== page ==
Q: Tell me about the Maine players collection, please!
Great set…Maine certainly is not a hotbed for baseball stars but we seek them out. There are 19 living ML’ers from Maine and we have them all. The saddest is of Dan Walters, as we learned, became a San Diego police detective and was shot an paralyzed while off duty, told to us by his mother who gave us a signed card. Tought way to learn of such a tragedy.
We have many minor leaguers too. They are harder to find but keep searching

Q: What’s a typical letter like for you? Typed or handwritten? What do you ask to get signed? Ever ask specific questions?
A: We do so many its a standard letter, with areas to change player info, both signed by us. Son Jon will write occasional on the “real important ones” and used to write many as part of his “homework” as a youngster.

 Q: What kind of notes or letters have you gotten back?
A: We get lots of notes and letters back. We keep all of them. It kinda authenticates them. We have a pen pal Frank “The Original One” Thomas and we must have 300 multi page letters from him

Q: I saw the breaking news about Pascual Perez. Some collectors might ask, why pay attention to obituaries? It’s too late for an autograph!
A: Yes, put its good to know and often will brink back memories and perhaps that is baseball’s best quality. LIke when I read that Bob “Hawk” Taylor died this past June, I had to go for a long walk. He was my 1st baseball hero, I was about 6-7…and yah, it hurt.

Q: What advice do you have for setting hobby goals or collection types?
A: I tell all younger collectors that I know and have known, have fun, go with players that inspire you but try to do the hobby in “set” or “subsets”. For example, if you like the Red Sox, have a set of Red Sox that you can continue to work on. Like the Maine born players, players born your birthday, players that share your name, school or even subsets of players that achived a rare event…like home run 1st at bat, or even better, player 1st pitch home run…it brings in the reserch realm.

Q: How are you keeping up on addresses and other autograph news?
Many sources, addy books, on line ask friends ask players

Q: Guys who scribble their “names.” Guys who charge, or never respond. Lots of people have lists of what’s wrong with this hobby. What’s RIGHT about this hobby right now?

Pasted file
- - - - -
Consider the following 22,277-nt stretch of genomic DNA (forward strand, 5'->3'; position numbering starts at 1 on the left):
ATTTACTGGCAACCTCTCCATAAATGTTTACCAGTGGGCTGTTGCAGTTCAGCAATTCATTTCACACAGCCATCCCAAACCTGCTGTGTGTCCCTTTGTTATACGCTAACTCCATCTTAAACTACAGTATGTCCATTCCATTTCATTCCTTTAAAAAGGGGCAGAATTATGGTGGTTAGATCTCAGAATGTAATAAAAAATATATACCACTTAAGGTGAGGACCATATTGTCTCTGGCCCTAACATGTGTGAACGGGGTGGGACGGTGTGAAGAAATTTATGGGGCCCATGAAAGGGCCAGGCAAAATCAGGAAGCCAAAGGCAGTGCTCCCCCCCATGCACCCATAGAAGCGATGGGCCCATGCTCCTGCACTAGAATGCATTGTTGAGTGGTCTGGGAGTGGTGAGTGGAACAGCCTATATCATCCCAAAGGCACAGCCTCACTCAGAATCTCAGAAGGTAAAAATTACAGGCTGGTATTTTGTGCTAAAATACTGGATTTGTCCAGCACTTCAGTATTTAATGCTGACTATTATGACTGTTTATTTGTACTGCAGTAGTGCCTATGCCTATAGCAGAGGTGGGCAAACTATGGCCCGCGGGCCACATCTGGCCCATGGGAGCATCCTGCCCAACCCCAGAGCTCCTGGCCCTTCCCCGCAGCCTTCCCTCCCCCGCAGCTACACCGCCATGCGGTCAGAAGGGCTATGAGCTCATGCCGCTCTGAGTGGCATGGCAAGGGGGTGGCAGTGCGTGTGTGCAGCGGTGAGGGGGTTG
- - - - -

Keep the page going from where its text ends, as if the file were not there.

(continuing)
A: It is fun and challenging. We do alot of the older players because, they are better signers. And it brings the history factor. We go to alot of Portland SeaDogs games and hound the RedSox prospects and the in-coming teams. This past summer we got about 1,000 autographs of the SD’s (overkill) not at all because we “gift” many of them to friends in the hobby instead of trading.

Q: What’s your hobby game plan for 2013?
A: Love the old guys love the Sea Dogs…adding more autographs to sons and friends “baseball scrapbooks”. Imagine a scrapbook of autographs chalk full of players that share your name, birthday, Maine born and much more….

Coming Monday: News from Virgil Trucks

Pirate Frank Thomas Ponders Messy Autographs

Talking with Frank “The Original One, 1951-66” Thomas, I marveled at his passion as a fan and collector. Look at his website to see all the sets he appeared in.

I first wrote about Frank May 6, telling about the causes he supports through autograph signing. The two charities supporting young cancer patients are in Charleston, South Carolina, he spotted. E on the blogger, says the official scorer.

Frank’s biggest revelation escaped me in the original post. He mentioned the messy or abbreviated signatures of stars like Frank “Big Hurt” Thomas.

“I don’t know what it is with some guys and their autographs,” he speculated. “Are they afraid of identity theft or something?”

I loved this answer. This big-hearted Pirates star can’t fathom scribbling for collectors. Do players want to conceal and disguise their signed identities? I could hear in his voice that he believes hobbyists deserve signatures showing every letter, first and last name. A fear of crime was the only possible explanation Frank the First could muster to explain half-hearted autographs.

Coming Monday: The day Jim Bouton “went to bat” for Tom Shopay.